FIG. 3 is a schematic diagram of a P-domino output latch with an accelerated evaluate path according to an exemplary embodiment of the present invention;

FIG. 4 is a schematic diagram of a P-domino AND latch with an accelerated evaluate path according to another embodiment of the present invention; and

FIG. 5 is a timing diagram illustrating operation of the P-domino AND latch of FIG. 4.

DETAILED DESCRIPTION

The following description is presented to enable one of ordinary skill in the art to make and use the present invention as provided within the context of a particular application and its requirements. Various modifications to the preferred embodiment will, however, be apparent to one skilled in the art, and the general principles defined herein may be applied to other embodiments. Therefore, the present invention is not intended to be limited to the particular embodiments shown and described herein, but is to be accorded the widest scope consistent with the principles and novel features herein disclosed.

The inventors of the present application have recognized the need for providing improved domino latches for logic circuits in which speed is a critical factor. They have therefore developed a P-domino latch with an accelerated evaluation path that provides a latched output for simple to complex logic evaluation functions and which is significantly faster than existing configurations, as will be further described below with respect to FIGS. 1-5. When employed in a pipeline or other high-end architecture that relies heavily on the evaluation of logic functions in multiple successive stages, a P-domino latch according to an embodiment of the present invention enables overall device operating speed to be significantly increased.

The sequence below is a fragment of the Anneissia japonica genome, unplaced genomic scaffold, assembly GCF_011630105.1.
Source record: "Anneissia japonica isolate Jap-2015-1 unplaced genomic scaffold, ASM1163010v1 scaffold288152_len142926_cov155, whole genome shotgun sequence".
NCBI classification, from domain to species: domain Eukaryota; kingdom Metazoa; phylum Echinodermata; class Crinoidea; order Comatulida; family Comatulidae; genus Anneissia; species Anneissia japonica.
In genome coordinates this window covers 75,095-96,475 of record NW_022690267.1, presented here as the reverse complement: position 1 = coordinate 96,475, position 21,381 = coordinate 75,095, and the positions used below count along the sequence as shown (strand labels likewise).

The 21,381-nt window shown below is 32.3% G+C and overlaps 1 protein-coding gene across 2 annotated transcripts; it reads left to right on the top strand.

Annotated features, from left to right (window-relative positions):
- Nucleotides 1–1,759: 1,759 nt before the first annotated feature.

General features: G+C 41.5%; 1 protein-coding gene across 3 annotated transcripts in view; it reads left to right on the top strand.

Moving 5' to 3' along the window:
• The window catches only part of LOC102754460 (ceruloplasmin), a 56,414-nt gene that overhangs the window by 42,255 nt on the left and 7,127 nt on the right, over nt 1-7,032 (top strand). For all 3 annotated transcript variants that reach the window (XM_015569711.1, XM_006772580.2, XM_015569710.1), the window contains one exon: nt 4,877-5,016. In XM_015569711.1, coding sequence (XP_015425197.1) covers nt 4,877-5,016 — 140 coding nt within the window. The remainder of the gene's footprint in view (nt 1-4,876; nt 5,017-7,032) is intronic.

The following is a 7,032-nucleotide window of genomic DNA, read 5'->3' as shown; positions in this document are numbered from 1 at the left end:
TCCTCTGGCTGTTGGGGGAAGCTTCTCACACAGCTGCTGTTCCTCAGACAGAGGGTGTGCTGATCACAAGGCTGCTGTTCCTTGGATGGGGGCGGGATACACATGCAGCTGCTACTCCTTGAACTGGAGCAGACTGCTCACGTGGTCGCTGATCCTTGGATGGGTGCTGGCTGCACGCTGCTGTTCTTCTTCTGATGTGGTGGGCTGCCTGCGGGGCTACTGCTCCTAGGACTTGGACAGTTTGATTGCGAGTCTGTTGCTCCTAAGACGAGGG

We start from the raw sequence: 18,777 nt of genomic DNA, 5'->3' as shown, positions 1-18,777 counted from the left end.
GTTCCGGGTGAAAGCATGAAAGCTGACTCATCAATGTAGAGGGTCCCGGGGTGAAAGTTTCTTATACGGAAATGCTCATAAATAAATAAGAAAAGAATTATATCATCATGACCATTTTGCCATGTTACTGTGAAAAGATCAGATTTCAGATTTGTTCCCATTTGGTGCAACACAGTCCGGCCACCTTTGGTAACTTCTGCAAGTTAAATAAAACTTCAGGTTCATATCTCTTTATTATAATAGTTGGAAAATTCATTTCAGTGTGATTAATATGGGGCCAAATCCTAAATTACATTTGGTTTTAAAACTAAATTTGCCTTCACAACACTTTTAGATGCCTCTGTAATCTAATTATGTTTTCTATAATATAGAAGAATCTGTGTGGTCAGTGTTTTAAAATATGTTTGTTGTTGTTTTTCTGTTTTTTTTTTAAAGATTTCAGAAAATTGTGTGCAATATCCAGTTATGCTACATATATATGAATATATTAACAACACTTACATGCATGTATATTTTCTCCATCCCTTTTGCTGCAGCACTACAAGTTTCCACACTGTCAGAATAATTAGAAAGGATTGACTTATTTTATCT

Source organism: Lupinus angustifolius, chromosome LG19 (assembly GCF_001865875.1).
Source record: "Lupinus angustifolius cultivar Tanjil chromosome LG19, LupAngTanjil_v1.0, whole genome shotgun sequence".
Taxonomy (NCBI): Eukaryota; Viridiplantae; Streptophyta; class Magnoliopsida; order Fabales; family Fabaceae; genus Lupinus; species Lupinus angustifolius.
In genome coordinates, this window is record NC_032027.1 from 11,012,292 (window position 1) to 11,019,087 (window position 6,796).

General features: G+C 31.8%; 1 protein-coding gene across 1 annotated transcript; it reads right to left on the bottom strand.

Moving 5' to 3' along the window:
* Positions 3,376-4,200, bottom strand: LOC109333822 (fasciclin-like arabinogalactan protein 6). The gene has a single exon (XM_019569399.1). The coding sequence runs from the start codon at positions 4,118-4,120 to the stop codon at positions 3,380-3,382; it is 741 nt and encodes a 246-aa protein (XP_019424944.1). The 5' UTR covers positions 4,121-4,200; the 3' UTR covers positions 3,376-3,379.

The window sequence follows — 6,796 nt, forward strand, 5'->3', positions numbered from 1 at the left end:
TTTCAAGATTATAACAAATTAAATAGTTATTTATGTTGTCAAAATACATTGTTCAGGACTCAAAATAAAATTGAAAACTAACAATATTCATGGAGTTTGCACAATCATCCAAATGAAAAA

Turning to FIG. 1, a schematic diagram is presented illustrating an exemplary P-domino output latch 100. The P-domino output latch 100 includes an evaluation stage 101 consisting of stacked P-channel and N-channel devices P1, N1 and P-P-evaluation logic 106 coupled between devices P1 and N1. The source of P1 is coupled to a voltage source VDD and its drain is coupled to P-evaluation logic 106. The P-evaluation logic 106 is coupled to the drain of N1 at a pre-charged node 109 providing a signal EQLOB. The source of N1 is coupled to a ground voltage (“ground”). A clock signal CLKB is provided via a clock node 108 to the gates of P1 and N1. One or more input data signals IN[N:1] are provided via one or more input nodes 107 to the P-evaluation logic 106. The pre-charged node 109 is coupled to a half keeper circuit 104 consisting of an inverter U4 whose output is coupled to the gate of a P-channel device P4. The source of P4 is coupled to VDD and the drain of P4 is coupled to the input of U4 and to the pre-charged node 109.